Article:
During Sunday morning worship on Sept. 28, the Rev. Dan Fisher told his congregation at Trinity Baptist Church how to vote on Nov. 4 – an act of civil disobedience that he knew would endanger the church’s tax-exempt status.
The next day, right on cue, Americans United for Separation of Church and State called on the Internal Revenue Service to investigate the Yukon, Okla., church for violating the federal ban on political endorsements by tax-exempt houses of worship.
Pastor Fisher welcomes the challenge. He’s one of 31 Christian ministers from across the nation who participated in what organizers dubbed “Pulpit Freedom Sunday,” a campaign initiated by the Alliance Defense Fund, a conservative Christian legal group based in Arizona.
The goal is simple: Overturn through litigation the IRS regulation prohibiting partisan politics from the pulpit. ADF isn’t seeking to lift all IRS rules against electioneering by religious groups – just the restriction on what pastors can say from the pulpit.
Public opinion appears to support the pulpit rule. When asked if religious leaders should be allowed to openly endorse political candidates from the pulpit without endangering the tax-exempt status of their organization, 54 percent said no, according to the State of the First Amendment survey released last month by the First Amendment Center.
Legal restriction on political endorsements by religious groups is a relatively recent development in the United States. Early American history is replete with examples of politically charged sermons with highly partisan content.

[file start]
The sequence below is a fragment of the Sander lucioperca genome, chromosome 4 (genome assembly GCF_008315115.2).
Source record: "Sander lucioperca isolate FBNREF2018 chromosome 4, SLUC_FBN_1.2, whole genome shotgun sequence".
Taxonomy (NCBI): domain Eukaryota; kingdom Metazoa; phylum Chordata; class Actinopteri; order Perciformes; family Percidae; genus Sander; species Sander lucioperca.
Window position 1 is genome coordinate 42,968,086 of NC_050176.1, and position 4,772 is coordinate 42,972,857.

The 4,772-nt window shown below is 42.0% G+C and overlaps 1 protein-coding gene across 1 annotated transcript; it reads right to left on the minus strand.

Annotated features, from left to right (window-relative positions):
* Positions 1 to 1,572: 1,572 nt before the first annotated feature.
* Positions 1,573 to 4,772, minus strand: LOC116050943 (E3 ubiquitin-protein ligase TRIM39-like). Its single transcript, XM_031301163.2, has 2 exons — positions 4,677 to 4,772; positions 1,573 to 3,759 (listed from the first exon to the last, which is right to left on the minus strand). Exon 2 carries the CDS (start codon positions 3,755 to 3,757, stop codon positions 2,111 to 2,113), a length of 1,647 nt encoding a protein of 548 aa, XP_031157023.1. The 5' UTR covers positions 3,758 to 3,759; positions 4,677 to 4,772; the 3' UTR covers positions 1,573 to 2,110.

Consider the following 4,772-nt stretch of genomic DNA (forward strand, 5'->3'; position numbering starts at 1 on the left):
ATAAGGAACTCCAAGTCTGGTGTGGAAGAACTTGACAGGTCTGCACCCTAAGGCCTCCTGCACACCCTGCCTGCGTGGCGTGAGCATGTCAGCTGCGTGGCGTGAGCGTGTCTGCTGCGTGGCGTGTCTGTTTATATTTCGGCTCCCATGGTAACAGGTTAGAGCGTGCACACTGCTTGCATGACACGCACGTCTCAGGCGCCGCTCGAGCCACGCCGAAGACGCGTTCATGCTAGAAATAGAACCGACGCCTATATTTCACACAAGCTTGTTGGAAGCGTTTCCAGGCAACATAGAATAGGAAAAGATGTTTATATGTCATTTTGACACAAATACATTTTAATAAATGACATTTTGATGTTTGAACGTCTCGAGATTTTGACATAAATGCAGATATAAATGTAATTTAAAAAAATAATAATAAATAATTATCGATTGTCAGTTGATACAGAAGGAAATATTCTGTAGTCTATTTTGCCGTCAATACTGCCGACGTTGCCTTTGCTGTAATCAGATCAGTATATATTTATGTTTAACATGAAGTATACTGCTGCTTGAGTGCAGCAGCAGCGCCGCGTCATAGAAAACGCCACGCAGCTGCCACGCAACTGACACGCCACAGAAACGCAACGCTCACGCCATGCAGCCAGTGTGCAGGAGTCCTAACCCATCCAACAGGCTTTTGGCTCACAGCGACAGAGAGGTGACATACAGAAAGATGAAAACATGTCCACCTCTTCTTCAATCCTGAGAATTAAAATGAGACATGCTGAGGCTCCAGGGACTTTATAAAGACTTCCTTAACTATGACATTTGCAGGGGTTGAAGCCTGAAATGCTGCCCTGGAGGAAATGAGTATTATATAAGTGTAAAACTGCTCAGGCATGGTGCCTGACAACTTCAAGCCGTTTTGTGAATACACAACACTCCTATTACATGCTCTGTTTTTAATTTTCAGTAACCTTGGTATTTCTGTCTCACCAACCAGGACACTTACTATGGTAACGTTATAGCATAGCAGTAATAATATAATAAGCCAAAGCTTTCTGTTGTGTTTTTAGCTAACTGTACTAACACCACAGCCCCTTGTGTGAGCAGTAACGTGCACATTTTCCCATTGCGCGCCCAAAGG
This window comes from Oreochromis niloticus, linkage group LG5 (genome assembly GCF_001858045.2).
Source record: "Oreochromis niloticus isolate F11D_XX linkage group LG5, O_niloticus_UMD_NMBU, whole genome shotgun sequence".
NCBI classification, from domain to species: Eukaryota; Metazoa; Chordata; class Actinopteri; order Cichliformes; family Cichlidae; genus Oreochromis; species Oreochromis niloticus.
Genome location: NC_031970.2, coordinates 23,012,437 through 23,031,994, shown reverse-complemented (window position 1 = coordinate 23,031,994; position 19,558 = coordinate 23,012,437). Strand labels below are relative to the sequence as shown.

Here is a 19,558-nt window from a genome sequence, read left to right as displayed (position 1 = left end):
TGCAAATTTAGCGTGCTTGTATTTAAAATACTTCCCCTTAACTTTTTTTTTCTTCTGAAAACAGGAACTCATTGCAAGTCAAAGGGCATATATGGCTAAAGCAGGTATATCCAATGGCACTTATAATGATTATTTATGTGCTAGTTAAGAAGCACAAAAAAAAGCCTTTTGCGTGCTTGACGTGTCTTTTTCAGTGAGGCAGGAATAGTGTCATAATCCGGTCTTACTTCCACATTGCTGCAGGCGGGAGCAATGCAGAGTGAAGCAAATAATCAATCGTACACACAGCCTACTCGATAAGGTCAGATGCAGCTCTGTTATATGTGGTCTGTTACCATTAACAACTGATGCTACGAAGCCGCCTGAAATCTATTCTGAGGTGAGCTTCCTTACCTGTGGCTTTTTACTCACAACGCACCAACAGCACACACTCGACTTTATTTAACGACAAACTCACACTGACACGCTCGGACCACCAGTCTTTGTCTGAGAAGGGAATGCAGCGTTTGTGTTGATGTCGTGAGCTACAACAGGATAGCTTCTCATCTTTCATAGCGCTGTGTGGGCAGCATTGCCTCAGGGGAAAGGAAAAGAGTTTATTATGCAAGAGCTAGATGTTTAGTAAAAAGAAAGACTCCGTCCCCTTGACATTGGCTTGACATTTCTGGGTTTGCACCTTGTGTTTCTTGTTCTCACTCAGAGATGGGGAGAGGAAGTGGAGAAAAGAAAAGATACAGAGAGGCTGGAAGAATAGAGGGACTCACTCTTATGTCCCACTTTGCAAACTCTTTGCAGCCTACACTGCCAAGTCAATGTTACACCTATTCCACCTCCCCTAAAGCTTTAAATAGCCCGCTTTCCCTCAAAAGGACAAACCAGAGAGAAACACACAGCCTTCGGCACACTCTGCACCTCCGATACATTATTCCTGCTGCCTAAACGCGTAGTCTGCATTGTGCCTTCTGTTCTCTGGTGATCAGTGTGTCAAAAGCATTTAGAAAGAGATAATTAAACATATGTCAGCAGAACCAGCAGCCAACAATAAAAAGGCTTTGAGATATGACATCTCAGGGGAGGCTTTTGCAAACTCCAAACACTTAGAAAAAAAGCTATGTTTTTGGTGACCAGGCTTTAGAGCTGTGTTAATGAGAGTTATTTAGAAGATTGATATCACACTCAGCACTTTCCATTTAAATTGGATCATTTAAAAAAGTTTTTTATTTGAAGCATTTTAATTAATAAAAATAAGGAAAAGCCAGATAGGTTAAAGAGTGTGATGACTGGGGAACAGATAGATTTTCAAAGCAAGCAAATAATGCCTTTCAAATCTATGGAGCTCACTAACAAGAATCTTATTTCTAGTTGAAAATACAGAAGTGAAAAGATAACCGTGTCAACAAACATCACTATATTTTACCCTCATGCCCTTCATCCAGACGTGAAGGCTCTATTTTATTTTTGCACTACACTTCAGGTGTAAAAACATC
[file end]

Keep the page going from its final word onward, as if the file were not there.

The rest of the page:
The current ban on electioneering by tax-exempt groups dates to 1954, when then-Sen. Lyndon Johnson pushed an amendment to the tax code through Congress with little debate.
Proponents of the IRS rule argue that tax exemption is a privilege, not a right – a government benefit extended to charities, including religious groups, to serve the public good, not partisan politics.
If churches want freedom from IRS restrictions, they can forgo tax exemption. But if houses of worship take sides in elections, don’t ask taxpayers to subsidize the message.
Opponents counter that tax-code restrictions on what is said from the pulpit violate both freedom of speech and religion as protected by the First Amendment.
Moreover, empowering the IRS to parse what is and isn’t “partisan” in sermons undermines the very principle of church-state separation that advocates of the IRS rule say they are anxious to uphold.
Note that this debate isn’t about the freedom of religious leaders to preach from the pulpit about social and political issues. Both sides agree: Nothing in the tax code prohibits sermons that address public-policy questions of concern to people of faith.
The IRS draws the line only when clergy take sides in political campaigns by endorsing (or opposing) political parties or candidates when speaking from the pulpit.
Pastor Fisher and his fellow protesters seek to erase that line by defying the law. Past accusations of pulpit partisanship have usually involved ambiguous sermons that tell people how to vote without naming names.
But these 31 pastors proclaimed outright endorsement of one candidate (John McCain) and/or attacks on another (Barack Obama). Now the IRS has little choice but to investigate. That process will likely end in a test case challenging the pulpit restriction.
I confess I have no idea how Jesus would vote – and I wouldn’t attend a church where the pastor turned the pulpit into a partisan platform.
At the same time, however, the question of when a sermon becomes too political should be determined by worshipers in pews – not bureaucrats in Washington.
There’s nothing wrong with the broad IRS prohibition on electioneering by tax-exempt religious groups (and all other nonprofits). Churches are supposed to be places of worship and prophetic witness, not political-action committees.
But in the spirit of the First Amendment, maybe it’s time to consider a “pulpit exception” to that ban in the tax code: When preaching from the pulpit, pastors should be left to follow the dictates of conscience – not the regulations of government.